and stigma series are almost mirror images of each other. As stigma increases, use decreases. One might interpret these results as evidence that the reported measures are valid. That is, use decreases as perceptions of harm increase. Alternatively, these results are consistent with the idea that changes in stigma are associated with changes in invalid reporting. As stigma increases, false negative reports increase. The consensus view that the data reveal trends seems inconsistent with the view that the fraction of false reports varies with the stigmatization of drugs.

In the absence of an invariance assumption, the data do not identify the trends in illegal drug use. However, the data might reveal the direction of the trend. Consider the level estimates implied by assumption IR-1 and IR-2. Here, if P=0.30, the width of the bound on trends is 60 points—the observed trend plus and minus 0.30. In this case, the sign of the trend is identified if the observed prevalence rates change by more than 30 points over the period.

In practice, this bound implies that the data do not in general reveal the direction of the trend in prevalence rates. Since the observed annual (absolute) change in the prevalence rates never exceeds 5 points, the sign of the annual trend is not identified. Likewise, the observed increase in the fraction of adolescent users during the 1990s is at most estimated to be around 13 points. Thus, if one adopts the restriction that the invalid response rate is less than 30 percent, the observed data would not reveal whether use increased in the 1990s. If one were willing to impose a stronger restriction on misreporting (e.g., P=0.05), the observed data would be able to identify the sign of this trend.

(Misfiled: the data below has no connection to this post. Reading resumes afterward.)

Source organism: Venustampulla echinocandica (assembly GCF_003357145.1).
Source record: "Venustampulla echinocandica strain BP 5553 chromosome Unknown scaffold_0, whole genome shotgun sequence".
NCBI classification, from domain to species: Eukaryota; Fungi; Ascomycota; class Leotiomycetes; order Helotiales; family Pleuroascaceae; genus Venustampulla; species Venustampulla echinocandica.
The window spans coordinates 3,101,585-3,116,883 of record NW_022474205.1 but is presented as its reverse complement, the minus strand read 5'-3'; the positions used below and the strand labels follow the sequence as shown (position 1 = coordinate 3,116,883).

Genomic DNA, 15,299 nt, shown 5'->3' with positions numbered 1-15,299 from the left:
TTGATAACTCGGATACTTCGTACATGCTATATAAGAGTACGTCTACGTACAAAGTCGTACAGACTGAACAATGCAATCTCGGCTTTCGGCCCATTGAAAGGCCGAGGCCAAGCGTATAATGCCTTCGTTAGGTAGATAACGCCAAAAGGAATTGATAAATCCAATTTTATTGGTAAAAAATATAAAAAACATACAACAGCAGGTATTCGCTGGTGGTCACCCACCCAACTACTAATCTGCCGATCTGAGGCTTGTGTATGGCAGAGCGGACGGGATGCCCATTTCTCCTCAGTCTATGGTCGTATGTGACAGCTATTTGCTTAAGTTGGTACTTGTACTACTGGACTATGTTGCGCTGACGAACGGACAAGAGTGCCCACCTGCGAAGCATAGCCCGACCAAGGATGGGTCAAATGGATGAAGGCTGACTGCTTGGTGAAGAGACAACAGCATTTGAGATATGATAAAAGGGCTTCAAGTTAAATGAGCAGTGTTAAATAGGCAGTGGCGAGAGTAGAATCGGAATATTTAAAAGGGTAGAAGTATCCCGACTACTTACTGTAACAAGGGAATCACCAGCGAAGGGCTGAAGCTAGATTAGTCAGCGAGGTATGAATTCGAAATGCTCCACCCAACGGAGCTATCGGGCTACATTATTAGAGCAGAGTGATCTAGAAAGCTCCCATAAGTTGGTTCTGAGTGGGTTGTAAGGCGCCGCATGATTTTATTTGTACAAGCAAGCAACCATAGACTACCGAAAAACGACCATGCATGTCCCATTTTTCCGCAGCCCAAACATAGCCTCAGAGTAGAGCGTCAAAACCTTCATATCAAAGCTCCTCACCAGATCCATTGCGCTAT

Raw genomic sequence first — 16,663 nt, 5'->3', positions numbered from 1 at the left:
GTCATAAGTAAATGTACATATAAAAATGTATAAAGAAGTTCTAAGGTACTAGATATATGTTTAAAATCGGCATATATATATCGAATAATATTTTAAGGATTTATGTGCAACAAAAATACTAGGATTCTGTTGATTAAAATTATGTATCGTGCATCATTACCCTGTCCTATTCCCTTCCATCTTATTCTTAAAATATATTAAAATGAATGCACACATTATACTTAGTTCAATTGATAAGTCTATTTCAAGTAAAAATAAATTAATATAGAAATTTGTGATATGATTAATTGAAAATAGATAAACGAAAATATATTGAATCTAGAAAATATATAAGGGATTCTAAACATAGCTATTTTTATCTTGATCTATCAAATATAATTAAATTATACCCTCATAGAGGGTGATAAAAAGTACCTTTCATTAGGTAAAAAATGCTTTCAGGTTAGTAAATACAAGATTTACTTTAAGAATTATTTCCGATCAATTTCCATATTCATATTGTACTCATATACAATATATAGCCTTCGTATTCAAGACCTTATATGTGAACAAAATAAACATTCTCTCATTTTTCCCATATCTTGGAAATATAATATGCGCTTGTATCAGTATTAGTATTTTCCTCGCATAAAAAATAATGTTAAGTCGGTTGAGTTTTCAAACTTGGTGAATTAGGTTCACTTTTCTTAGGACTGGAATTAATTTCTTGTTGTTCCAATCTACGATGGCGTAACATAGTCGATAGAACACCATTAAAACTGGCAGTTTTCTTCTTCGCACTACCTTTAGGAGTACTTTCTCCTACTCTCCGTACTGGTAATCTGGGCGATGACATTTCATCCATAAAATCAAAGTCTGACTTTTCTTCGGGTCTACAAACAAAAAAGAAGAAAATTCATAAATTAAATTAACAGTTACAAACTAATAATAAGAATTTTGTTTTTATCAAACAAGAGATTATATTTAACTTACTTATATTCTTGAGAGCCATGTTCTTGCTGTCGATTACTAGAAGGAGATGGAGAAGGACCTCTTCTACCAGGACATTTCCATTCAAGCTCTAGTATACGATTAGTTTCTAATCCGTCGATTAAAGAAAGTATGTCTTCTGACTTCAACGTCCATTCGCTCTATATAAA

Linking Stigma and Inaccurate Reporting

Imposing explicit restrictions on the behavior of invalid response over time can further narrow the bounds on the trends in prevalence rates. Suppose there is a positive relationship between false negative reporting and the stigmatization of illegal drugs. In particular, assume that

IR-3: the fraction of false positive reports, P[wt=1, yt=0], is fixed over time,

and that

IR-4: the fraction of users who claim to have abstained, P[wt=0|yt= 1], increases with an index, St, of the degree that illicit drugs are stigmatized. That is, if St+j=St, then P[wt+j=0|yt+j=1]=P[wt+j=0|yt= 1].

If stigma increases over time, assumptions IR 1–4 imply that



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